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Economics

Alice Salomon

Alice Salomon, educator, feminist, economist and international activist, was one of the founding mothers of professional social work and particularly social work education. She directed the first full-time course of social work in her native city, Berlin, initiated and chaired the national conference of schools of social work in Germany, and altogether was among those who developed one of the earliest continuing education programs.

Elizabeth Brandeis Raushenbush

Following in the footsteps of her famous father, Elizabeth Brandeis Raushenbush became an expert on labor legislation in the United States and one of its strongest defenders.

Frieda Wunderlich

Frieda Wunderlich, a prominent economist and politician in Germany, became the only woman faculty member of the New School for Social Research in New York when it was established in 1933 as a haven for academic refugees from Nazism. She achieved international recognition for her research and publications on labor and social policy, including women’s work.

Women in the Yishuv Workforce

Some of the most important changes in the labor market in pre-state Israel occurred in the volume and structure of female work. Nevertheless, studies on women and employment during the pre-state era are few in number and rely little, if at all, on economic and quantitative sources. The findings imply that female employment in pre-statehood Israel replicated the general pattern established by developed countries, responding to higher levels of economic development with increased participation rates.

Theresa Wolfson

Theresa Wolfson, economist and educator, taught at Brooklyn College from 1929 until her retirement in 1967. A prolific writer, she published in the fields of labor economics and industrial relations. As early as 1916, Wolfson studied barriers to the advancement of women in the workplace and the unequal treatment of women within trade unions.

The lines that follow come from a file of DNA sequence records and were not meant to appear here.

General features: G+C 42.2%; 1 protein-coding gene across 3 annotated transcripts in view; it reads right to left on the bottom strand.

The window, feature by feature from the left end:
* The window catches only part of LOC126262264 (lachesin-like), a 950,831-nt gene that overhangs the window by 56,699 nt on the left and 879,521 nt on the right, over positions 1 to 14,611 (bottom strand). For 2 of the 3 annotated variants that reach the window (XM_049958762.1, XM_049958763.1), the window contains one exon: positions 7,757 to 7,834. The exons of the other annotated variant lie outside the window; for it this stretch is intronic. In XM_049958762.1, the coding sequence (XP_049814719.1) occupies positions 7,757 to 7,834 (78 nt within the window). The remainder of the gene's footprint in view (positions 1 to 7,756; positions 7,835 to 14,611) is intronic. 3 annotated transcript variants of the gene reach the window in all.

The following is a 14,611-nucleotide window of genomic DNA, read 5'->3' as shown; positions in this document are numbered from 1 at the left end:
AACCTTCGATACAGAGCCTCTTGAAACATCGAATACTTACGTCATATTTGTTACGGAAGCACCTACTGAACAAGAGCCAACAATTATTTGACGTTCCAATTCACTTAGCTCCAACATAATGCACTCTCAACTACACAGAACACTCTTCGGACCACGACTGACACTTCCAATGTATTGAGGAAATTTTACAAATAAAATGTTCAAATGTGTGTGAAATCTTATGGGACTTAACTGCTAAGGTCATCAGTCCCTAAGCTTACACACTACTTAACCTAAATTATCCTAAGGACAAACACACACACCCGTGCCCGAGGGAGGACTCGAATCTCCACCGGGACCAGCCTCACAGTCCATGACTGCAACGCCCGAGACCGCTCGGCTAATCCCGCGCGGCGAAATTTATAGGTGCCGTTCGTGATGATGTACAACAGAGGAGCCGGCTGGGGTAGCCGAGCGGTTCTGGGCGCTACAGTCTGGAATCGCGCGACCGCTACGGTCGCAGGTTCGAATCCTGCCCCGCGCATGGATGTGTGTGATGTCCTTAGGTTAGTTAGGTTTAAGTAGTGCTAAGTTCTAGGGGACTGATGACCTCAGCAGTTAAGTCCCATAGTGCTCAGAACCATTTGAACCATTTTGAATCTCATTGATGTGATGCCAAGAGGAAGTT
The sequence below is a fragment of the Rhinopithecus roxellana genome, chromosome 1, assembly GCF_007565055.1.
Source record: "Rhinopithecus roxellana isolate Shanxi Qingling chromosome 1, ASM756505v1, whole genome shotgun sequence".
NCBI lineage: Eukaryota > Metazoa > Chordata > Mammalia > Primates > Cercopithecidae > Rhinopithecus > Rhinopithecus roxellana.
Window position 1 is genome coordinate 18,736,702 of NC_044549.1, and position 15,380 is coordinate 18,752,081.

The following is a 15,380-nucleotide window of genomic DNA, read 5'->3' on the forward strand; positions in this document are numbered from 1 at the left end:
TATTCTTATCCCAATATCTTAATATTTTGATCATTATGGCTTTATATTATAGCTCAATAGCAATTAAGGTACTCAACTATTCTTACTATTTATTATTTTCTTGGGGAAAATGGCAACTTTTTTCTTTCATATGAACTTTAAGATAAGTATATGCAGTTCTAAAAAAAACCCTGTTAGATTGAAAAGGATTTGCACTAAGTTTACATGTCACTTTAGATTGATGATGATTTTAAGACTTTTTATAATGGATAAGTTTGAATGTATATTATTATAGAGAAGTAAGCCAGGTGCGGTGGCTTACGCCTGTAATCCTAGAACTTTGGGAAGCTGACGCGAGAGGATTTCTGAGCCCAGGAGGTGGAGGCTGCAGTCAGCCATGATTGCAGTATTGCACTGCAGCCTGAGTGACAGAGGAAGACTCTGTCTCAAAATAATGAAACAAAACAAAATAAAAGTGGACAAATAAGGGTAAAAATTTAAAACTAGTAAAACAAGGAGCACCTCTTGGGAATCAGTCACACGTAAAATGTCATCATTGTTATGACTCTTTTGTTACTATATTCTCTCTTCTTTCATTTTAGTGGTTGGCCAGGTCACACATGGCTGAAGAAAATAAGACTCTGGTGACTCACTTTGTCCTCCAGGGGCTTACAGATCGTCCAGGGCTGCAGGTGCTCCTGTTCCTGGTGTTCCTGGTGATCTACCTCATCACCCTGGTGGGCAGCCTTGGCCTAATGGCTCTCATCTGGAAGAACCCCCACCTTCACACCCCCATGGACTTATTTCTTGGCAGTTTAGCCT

Manya Gordon Strunsky

Manya Strunsky, better known under her maiden name of Manya Gordon, was a social activist and a respected writer on political and social issues.

Sociodemography

In the course of the second half of the twentieth century momentous changes in the status of women in the more developed societies also deeply impacted on Jewish women worldwide.This review deals with the presence and role of women in critical processes affecting world Jewish population between the 1950s and 2000 in the context of broader trends.

Anna Jacobson Schwartz

Anna Jacobson Schwartz is “a leading authority on economic history, monetary economics, international monetary systems, and monetary statistics,” according to the citation honoring her as a Distinguished Fellow of the American Economic Association (AEA) in 1993. Her voluminous publications in these areas spanned a period of more than fifty years.

Dominique Schnapper

Dominique Schnapper’s specialties cover numerous fields: her works, which may be categorized as historical sociology, deal with the study of minorities, unemployment and labor and, above all since the early 1990s, the nation and citizenship, all of which have been accompanied by constant epistemological inquiry.

Russian Immigrants in Israel

Like their male counterparts, over sixty percent of Soviet Jewish women were highly educated and employed as professionals or white-collar workers. Before emigration, over ninety-five percent of these women combined full-time employment with motherhood and family roles (Tolts, 1997; Buckley, 1997). Beside the need, common to both sexes, for economic and psychosocial adjustment in the new country immigrant women faced specific challenges that reflect cultural differences in sexuality, fertility and family life.

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How to cite this page

Jewish Women's Archive. "Economics." (Viewed on December 11, 2017) <https://jwa.org/topics/economics>.

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